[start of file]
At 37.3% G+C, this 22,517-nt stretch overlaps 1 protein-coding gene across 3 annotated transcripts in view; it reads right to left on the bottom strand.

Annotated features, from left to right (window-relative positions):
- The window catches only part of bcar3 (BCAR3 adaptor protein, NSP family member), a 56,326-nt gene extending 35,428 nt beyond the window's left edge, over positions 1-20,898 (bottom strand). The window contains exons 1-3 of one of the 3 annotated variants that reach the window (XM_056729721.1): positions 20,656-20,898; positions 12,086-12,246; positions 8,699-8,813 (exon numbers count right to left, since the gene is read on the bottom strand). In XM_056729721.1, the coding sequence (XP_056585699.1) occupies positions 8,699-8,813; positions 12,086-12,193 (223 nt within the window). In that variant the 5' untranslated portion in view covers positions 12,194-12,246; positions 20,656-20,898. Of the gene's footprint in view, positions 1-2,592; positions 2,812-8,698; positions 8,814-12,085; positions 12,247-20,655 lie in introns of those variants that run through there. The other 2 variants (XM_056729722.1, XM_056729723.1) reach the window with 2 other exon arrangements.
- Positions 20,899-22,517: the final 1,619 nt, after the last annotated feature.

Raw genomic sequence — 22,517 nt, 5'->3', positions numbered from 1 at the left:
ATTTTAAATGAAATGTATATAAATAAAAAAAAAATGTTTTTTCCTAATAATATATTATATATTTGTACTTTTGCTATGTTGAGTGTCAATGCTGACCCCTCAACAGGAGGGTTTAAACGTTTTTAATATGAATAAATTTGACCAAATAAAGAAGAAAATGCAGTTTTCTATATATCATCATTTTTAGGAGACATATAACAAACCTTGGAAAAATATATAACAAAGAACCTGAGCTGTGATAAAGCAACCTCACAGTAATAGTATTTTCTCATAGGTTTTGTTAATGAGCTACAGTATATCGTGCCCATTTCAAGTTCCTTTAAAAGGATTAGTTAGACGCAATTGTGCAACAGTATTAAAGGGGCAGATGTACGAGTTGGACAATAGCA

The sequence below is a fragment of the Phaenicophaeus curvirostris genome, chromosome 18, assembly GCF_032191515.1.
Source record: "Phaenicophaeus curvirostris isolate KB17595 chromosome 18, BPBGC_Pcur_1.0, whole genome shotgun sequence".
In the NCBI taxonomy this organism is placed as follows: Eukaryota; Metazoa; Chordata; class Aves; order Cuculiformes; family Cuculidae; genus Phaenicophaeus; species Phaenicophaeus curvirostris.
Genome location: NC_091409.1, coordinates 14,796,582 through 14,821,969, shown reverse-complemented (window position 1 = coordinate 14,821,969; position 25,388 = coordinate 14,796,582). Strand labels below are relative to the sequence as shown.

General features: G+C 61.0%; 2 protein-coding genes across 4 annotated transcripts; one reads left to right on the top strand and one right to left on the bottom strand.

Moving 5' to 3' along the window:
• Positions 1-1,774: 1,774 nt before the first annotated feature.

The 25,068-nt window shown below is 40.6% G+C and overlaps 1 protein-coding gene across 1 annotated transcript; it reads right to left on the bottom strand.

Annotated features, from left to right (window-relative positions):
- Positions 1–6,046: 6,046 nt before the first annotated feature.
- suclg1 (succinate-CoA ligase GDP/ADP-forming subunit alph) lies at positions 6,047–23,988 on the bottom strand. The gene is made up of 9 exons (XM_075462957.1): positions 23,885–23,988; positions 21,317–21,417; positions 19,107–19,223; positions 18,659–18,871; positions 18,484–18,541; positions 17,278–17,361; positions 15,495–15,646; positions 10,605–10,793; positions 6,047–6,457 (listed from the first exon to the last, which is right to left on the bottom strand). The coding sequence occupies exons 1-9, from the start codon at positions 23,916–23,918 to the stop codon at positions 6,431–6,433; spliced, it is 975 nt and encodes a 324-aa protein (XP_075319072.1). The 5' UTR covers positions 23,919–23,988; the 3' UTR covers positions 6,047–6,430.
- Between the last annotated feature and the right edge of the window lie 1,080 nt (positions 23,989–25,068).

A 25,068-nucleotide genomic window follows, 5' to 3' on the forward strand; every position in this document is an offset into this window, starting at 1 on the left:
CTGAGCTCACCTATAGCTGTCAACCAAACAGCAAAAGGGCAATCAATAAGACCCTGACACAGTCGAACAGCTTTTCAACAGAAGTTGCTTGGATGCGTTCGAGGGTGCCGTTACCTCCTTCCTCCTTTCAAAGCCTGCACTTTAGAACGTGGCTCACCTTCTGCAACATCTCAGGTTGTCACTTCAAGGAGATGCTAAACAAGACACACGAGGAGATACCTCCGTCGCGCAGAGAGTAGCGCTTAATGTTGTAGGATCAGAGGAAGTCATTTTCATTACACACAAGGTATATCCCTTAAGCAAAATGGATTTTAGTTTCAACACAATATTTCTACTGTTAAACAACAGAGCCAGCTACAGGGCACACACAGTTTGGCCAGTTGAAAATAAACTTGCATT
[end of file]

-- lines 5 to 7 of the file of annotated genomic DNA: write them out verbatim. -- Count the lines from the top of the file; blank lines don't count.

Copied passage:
Raw genomic sequence — 22,517 nt, 5'->3', positions numbered from 1 at the left:
ATTTTAAATGAAATGTATATAAATAAAAAAAAAATGTTTTTTCCTAATAATATATTATATATTTGTACTTTTGCTATGTTGAGTGTCAATGCTGACCCCTCAACAGGAGGGTTTAAACGTTTTTAATATGAATAAATTTGACCAAATAAAGAAGAAAATGCAGTTTTCTATATATCATCATTTTTAGGAGACATATAACAAACCTTGGAAAAATATATAACAAAGAACCTGAGCTGTGATAAAGCAACCTCACAGTAATAGTATTTTCTCATAGGTTTTGTTAATGAGCTACAGTATATCGTGCCCATTTCAAGTTCCTTTAAAAGGATTAGTTAGACGCAATTGTGCAACAGTATTAAAGGGGCAGATGTACGAGTTGGACAATAGCA

The sequence below is a fragment of the Phaenicophaeus curvirostris genome, chromosome 18, assembly GCF_032191515.1.